But by the same token, think about how fast things really get dirty. Kids can be great for wearing an outfit for a half hour, then throwing them in the clothes hamper to be washed. Often, they aren’t really dirty, and could be put away rather than into the laundry.

Similarly, many people find it simple to use a towel more than once for drying off. How often you use a bath towel before washing can be a personal preference, but most say you should wash it after about three uses. Hand towels should be replaced every couple days, depending on how much they get used.

11. Stop using disposable dishes.

disposable dishesThese are easiest when you’re entertaining, but a lot of people use them fairly frequently just because they feel like it. Whenever possible, even when you have company, don’t use disposable dishes or plasticware.

This goes for lunchtime too. Many people bring or buy lunch at school or work. But if you bring leftovers from home in reusable containers you won’t be throwing out so many disposable containers. Reusable lunch bags are easily found locally or on Amazon. You can even avoid plastic in the containers by finding stainless steel or glass containers for your food.

12. Get off junk mail lists.

This one should be an absolute pleasure!

Junk mail is incredibly annoying. Credit card offers can be particularly annoying, as many worry about security risks with them. They’re easy to get rid of, however. You can opt out for five years or permanently through www.optoutprescreen.com. You can further decrease your junk mail by asking the DMA to take your name off mailing lists.

13. Go flexitarian.

That is, eat at least one vegetarian meal a week. Eating less meat can be good for you, and there are many delightful vegetarian recipes you can try. Even if you love your meat, this one should be possible.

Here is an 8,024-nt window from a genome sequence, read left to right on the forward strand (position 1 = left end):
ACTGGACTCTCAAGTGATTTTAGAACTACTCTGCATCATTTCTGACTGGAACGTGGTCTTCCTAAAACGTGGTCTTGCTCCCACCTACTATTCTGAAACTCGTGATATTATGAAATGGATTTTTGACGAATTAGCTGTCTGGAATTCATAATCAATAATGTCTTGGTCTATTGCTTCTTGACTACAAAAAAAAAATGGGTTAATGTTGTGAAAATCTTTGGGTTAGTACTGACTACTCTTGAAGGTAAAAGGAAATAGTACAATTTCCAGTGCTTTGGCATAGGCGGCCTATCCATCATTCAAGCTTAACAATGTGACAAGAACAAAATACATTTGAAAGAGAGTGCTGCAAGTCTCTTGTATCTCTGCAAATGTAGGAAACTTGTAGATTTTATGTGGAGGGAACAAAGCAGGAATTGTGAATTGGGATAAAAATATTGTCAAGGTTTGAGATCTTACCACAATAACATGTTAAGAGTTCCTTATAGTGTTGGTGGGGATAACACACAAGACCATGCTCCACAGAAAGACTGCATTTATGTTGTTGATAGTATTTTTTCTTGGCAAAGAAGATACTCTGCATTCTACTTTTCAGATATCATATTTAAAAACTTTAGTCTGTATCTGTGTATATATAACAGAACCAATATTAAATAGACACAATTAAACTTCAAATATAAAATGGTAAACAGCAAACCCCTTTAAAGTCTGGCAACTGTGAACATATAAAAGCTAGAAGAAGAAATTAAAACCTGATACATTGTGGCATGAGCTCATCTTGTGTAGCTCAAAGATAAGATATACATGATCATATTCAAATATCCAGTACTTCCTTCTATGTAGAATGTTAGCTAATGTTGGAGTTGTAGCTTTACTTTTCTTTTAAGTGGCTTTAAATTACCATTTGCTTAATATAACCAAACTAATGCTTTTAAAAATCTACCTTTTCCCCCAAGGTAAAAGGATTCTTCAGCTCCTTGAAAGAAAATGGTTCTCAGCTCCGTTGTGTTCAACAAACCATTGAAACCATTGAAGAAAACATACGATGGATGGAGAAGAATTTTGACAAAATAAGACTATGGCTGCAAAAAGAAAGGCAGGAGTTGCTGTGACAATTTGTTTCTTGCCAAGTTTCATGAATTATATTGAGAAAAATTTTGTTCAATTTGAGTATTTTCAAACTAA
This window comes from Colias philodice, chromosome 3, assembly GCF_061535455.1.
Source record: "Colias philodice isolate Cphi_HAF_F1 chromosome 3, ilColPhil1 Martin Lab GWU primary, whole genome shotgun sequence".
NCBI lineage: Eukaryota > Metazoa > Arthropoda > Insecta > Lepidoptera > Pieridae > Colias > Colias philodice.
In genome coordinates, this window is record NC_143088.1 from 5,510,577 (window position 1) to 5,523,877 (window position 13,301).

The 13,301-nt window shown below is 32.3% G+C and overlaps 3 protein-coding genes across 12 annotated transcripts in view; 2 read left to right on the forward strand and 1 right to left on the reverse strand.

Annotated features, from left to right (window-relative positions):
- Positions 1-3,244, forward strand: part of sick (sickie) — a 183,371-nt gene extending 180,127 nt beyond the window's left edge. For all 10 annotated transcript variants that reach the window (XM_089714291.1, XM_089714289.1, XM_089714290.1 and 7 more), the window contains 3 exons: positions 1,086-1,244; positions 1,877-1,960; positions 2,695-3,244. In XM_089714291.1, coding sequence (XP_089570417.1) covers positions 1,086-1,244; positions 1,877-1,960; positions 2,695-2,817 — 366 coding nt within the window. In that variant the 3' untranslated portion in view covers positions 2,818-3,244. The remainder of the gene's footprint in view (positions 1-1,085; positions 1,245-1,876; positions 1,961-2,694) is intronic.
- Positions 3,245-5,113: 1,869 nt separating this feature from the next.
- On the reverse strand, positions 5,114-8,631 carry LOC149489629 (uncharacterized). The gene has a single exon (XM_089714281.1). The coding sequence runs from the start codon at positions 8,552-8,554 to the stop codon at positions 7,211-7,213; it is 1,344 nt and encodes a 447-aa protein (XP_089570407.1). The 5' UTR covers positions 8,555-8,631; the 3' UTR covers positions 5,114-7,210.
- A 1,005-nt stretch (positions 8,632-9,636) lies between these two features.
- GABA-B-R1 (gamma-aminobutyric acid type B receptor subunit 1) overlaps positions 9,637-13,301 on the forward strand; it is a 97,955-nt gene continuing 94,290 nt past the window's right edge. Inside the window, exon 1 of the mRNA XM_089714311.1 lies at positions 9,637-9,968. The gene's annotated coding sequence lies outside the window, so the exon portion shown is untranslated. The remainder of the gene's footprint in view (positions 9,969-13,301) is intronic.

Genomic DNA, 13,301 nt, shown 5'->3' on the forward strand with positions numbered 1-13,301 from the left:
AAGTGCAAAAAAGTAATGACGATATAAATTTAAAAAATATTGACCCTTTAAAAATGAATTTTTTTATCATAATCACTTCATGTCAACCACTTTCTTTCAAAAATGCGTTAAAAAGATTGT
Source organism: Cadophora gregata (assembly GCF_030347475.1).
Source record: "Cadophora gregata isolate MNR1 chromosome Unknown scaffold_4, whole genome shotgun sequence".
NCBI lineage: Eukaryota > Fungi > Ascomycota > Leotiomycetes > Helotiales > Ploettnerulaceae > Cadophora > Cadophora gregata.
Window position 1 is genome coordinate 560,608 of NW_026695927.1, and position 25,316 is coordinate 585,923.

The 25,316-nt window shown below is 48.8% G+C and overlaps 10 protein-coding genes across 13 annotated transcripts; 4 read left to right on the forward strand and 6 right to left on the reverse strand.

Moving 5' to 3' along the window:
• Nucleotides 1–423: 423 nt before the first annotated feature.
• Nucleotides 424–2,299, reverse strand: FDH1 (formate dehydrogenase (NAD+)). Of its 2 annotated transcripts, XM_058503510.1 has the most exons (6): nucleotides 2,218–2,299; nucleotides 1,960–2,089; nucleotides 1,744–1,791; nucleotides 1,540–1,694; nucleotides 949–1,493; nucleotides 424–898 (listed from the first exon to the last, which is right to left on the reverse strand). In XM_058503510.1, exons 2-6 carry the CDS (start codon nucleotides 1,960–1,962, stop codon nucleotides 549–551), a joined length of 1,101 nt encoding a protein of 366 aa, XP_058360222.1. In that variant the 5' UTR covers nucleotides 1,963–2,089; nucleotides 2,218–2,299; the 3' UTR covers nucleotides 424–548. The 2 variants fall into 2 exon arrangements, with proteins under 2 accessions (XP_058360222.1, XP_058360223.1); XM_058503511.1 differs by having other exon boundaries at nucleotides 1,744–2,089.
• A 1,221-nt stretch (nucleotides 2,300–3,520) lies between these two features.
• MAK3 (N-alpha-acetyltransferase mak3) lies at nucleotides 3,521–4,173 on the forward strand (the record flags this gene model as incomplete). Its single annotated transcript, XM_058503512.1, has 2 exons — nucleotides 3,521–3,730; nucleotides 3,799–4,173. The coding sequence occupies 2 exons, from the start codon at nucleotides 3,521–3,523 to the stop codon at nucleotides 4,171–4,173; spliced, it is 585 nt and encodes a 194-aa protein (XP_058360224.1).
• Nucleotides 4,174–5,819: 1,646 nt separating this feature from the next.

Meatless Monday is the traditional day, of course. You can go meatless any day it’s convenient to you. If Monday is the wrong day for any reason, just pick another day.

There are tons of wonderful vegetarian recipes out there. Start searching and find some that include ingredients you know you like.

14. Have the kids help.

The younger kids learn to respect the environment, the more of a habit it can become. Don’t give them all the toys they want, just because they saw them on television. Think about how much they have and how much easier it is to appreciate what you have when there’s less of it.

15. Bring your own bag.

Reusable bags are available in many stores these days. These are a wonderful substitute for the plastic bags that are otherwise often a single use item. Reusable bags are required in California now.

You can buy much nicer reusable bags than what the stores sell if you like. These should last longer, and feel nicer to carry. They’re so useful that my aunt loves to give Envirosax as party favors for adults.

16. Don’t fall for green consumerism.

While buying green products is a good idea, it’s not green if you’re overdoing it. Think about what you really need before you shop. Buying lunch boxes and shopping bags makes sense because you’re going to be using fewer one-use items. Buying an entire new wardrobe of clothing so you can get it all organic or fair trade does not.

I’ll be posting in the next day or so on some of the more challenging things you can do to go greener. Nothing too hard, just things that might take a bit more commitment, without requiring a complete change of lifestyle.